Aboard the Ryujin
The first thing that I notice about the ship is its name. Ryujin is inscribed in gold on the hull, with a long, blue dragon stenciled along the entire side of the ship. I recognize the name; Ryujin was a mythical god of the sea in an archaic mythology from a long time ago; I forget where it originated.
I’m one of the last people to board the ship; I’m keeping an eye out for anyone I know, anything to distract me from the misery of the scene I just left at home. I see a couple faces from school that I recognize, who I exchange nods with, but nobody I actually know. I already said my goodbyes to most of my friends, but I know I at least have one friend coming. Finding her is all I need to save me from the nervous pit in my stomach; someone to relate to. Her name is Kara, and she’s one of my best friends.
I start walking around the deck. In total, I’d guess there are at least 300 people here; Pacifidlog got a lot bigger after the evacuation. Almost everyone here, like me, want to escape the crowded prison that was Pacifidlog. There’s something eerie about a town so close to the water from all sides, with nothing but vacant ocean visible. The prospect of leaving was an attractive one.
Still no sign of Kara. I had figured she’d be looking for me as well, so I’m a little concerned that we haven’t seen each other. I find an area with some chairs lined against the cabin wall, and sit down, pulling out my phone. We’re still docked, so I should be getting reception. I find Kara in my address book, and give her a call.
“The person you’re trying to reach cannot come to the phone right now. Please leave your name and number at the tone.”
The answering machine. This worries me more. Kara was always a very social person, and as far as I knew she kept her phone on at all times. So what was up with this? I leave her a quick message, asking her to let me know where she is.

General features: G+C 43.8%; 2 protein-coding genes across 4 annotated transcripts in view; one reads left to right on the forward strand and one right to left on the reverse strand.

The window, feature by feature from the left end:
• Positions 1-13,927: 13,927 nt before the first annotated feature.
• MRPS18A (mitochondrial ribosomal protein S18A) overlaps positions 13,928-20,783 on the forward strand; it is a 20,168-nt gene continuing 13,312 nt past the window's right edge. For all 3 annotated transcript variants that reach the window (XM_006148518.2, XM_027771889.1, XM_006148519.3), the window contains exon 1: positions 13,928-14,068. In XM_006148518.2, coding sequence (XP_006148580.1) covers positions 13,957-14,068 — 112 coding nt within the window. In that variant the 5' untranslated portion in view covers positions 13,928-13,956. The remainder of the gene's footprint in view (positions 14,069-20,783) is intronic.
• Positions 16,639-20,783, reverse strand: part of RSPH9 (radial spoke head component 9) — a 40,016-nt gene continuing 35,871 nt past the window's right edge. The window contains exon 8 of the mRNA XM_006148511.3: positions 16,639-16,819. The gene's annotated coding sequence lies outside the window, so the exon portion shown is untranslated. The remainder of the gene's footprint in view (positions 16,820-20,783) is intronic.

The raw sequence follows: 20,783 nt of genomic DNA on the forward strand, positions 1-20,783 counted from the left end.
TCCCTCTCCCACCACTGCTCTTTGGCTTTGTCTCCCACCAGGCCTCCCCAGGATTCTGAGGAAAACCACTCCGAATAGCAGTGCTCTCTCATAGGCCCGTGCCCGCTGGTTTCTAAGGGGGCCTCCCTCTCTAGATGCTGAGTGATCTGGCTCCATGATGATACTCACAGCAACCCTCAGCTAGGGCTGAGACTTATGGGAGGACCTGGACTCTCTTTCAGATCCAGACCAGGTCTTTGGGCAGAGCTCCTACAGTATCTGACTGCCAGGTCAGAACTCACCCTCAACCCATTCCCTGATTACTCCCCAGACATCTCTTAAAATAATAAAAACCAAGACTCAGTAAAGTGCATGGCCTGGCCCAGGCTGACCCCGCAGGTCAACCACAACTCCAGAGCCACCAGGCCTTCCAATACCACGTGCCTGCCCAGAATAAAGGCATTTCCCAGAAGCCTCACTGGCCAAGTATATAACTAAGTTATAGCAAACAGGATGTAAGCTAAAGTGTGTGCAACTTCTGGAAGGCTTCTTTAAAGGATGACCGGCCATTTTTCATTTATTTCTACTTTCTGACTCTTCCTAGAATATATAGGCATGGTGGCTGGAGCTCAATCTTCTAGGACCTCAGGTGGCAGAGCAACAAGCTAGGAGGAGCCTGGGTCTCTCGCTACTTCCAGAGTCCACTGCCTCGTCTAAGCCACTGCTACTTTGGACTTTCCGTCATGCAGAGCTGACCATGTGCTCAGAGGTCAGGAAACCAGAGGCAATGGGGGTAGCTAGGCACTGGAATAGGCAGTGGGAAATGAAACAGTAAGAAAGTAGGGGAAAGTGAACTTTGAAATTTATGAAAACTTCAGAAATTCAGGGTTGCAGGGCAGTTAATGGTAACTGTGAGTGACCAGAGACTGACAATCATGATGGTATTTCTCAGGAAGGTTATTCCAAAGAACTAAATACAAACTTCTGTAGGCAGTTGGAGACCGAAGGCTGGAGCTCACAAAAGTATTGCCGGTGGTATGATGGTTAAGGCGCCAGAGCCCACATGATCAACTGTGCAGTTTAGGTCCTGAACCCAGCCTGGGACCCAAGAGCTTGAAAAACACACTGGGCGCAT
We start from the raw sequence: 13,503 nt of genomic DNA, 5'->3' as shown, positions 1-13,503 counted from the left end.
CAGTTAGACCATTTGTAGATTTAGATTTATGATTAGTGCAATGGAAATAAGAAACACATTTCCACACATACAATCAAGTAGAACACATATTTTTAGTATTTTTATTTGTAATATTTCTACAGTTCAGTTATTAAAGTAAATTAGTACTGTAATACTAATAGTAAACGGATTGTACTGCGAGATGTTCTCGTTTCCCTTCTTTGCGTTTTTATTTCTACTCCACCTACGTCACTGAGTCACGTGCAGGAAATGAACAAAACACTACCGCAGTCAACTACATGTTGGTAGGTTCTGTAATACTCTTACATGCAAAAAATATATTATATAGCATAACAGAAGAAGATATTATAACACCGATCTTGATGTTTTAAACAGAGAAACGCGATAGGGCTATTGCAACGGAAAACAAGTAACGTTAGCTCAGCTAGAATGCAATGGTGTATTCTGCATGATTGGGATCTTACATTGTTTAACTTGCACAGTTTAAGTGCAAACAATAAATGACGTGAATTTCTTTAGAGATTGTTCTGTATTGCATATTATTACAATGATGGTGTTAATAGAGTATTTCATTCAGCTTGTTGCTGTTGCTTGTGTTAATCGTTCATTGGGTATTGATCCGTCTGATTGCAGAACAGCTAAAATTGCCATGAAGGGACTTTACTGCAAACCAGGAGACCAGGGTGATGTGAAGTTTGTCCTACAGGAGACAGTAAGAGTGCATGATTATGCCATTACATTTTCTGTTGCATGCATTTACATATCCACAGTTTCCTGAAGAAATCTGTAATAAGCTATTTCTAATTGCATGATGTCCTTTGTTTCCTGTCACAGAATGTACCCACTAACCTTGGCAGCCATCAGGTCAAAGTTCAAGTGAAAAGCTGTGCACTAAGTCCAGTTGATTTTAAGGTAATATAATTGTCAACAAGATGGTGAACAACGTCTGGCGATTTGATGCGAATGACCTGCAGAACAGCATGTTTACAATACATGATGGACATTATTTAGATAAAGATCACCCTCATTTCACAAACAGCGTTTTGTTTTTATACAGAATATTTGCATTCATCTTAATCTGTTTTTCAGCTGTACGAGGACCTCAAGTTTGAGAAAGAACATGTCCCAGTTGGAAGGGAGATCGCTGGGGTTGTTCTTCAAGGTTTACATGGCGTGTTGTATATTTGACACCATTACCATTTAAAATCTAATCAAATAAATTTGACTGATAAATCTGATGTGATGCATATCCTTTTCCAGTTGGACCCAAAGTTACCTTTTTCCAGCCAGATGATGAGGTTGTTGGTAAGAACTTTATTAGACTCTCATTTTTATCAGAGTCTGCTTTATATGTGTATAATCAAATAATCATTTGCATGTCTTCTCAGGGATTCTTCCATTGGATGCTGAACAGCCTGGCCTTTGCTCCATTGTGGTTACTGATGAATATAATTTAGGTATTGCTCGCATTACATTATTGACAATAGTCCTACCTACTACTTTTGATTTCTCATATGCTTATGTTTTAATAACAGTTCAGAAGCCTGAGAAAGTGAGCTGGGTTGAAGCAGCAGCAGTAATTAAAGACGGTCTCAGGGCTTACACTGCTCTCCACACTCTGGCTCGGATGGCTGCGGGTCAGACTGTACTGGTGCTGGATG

As I hang up, a voice comes over the loudspeakers, which I hadn’t noticed until just now. One of them is right above my head, and scares the living hell out of me when I hear it.
“This is your captain speaking. Final preparations for launch are almost finished, but there will be a small delay of about 20 minutes. We apologize for the delay, and thank everyone on board for their patience.”
I am a bit comforted by this. She’s probably late, and just getting on board now. I stand up, and begin to shuffle through the crowd, making my gradual way back to the front end of the ship. Contrary to what I had hoped, nobody is boarding. Whatever the delay is, it’s not buying Kara any extra time, which hopefully means she is already on board, after all, and just being elusive.
As I continue roaming about the deck and cabins, my concern slowly grows. She must be looking for me as well. Why wouldn’t she have her phone on? The minutes drag on, but I’m startled when the ship’s whistle blows, as if knocked out of a daze. It’s time to ship out.
As the deafeningly loud sound of the whistle comes to an end, I hear a softer, closer sound, coming from my pocket. The musical ring of my phone.
I snap it open, recognizing the number on the screen as Kara’s.
Her voice is quiet, and seems a little sad. Something is wrong.
“Kara, where are you?”
“Where have you been hiding?” My voice comes out as a little indignant. “I’ve been roaming around like a crazy person for a half hour, trying to find you.”
“Tess, I’m sorry…”
“…what? Kara, what’s going on?” I can feel a pit starting to form in my stomach. I’ve been refusing to believe what is now starting to seem obvious.
“Tess, I’m not on board. I’m not coming.”
“…What? What are you talking about?” The pit is now a void, sucking everything out from the inside.
“Tess, my mom and dad had a talk with me last night…”
“Are they making you stay?! They can’t do that, Kara! My mom tried to do the same thing, but you already applied and were approved, so legally they can’t sto-”
“Tess.” Her voice is stronger now, more solid.
“They never accepted me, Tess. My uncle works in the trainer administration office, and my dad asked him to deny me. He’s afraid for me, Tess.”
I stare out at the town from the deck. The boat has started moving, and the dock is already a little ways off. The reception will cut out soon.
“Kara, we…we were going to travel together…”
“I know, Tess. I’m going to see if I can convince my uncle to put my application back in. But I can see where my family is coming from. They’ve seen some really bad things, and they don’t want to see me go.”
The void in my stomach has consumed me. I can’t speak. I don’t know what to say. I just stare blankly out at my ever-shrinking home.
“Tess, there’s nothing I can do…”
“I KNOW THAT!” Suddenly, a switch turns off in my mind. Maybe it’s me feeling overwhelmed by what Kara’s just told me, or maybe it’s stress from the scene at my house this morning, or possibly a combination of the two, but I’ve suddenly inverted from not knowing what to say to wanting to say everything at once.
“Tess, calm down.”